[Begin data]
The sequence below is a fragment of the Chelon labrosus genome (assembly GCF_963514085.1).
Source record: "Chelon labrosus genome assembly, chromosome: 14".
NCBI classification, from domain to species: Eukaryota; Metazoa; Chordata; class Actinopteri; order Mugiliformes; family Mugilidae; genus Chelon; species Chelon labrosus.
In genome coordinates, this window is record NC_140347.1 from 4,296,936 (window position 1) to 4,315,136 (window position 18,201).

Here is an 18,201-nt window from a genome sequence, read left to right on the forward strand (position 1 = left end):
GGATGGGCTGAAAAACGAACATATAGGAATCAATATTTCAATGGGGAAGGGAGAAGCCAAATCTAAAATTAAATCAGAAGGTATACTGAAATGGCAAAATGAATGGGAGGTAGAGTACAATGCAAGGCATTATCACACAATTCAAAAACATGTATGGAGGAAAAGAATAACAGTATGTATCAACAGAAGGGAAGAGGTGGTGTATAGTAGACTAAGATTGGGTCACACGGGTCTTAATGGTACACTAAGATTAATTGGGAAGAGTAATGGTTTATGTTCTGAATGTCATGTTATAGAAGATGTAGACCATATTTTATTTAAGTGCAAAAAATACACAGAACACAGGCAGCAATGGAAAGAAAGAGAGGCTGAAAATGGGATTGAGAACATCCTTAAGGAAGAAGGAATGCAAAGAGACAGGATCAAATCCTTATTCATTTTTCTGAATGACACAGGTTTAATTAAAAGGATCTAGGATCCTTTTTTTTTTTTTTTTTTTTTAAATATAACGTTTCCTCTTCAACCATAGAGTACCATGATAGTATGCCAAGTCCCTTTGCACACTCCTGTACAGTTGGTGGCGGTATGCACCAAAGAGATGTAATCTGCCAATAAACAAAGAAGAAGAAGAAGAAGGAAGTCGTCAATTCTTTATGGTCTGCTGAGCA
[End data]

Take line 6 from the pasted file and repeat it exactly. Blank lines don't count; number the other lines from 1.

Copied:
GGATGGGCTGAAAAACGAACATATAGGAATCAATATTTCAATGGGGAAGGGAGAAGCCAAATCTAAAATTAAATCAGAAGGTATACTGAAATGGCAAAATGAATGGGAGGTAGAGTACAATGCAAGGCATTATCACACAATTCAAAAACATGTATGGAGGAAAAGAATAACAGTATGTATCAACAGAAGGGAAGAGGTGGTGTATAGTAGACTAAGATTGGGTCACACGGGTCTTAATGGTACACTAAGATTAATTGGGAAGAGTAATGGTTTATGTTCTGAATGTCATGTTATAGAAGATGTAGACCATATTTTATTTAAGTGCAAAAAATACACAGAACACAGGCAGCAATGGAAAGAAAGAGAGGCTGAAAATGGGATTGAGAACATCCTTAAGGAAGAAGGAATGCAAAGAGACAGGATCAAATCCTTATTCATTTTTCTGAATGACACAGGTTTAATTAAAAGGATCTAGGATCCTTTTTTTTTTTTTTTTTTTTTAAATATAACGTTTCCTCTTCAACCATAGAGTACCATGATAGTATGCCAAGTCCCTTTGCACACTCCTGTACAGTTGGTGGCGGTATGCACCAAAGAGATGTAATCTGCCAATAAACAAAGAAGAAGAAGAAGAAGGAAGTCGTCAATTCTTTATGGTCTGCTGAGCA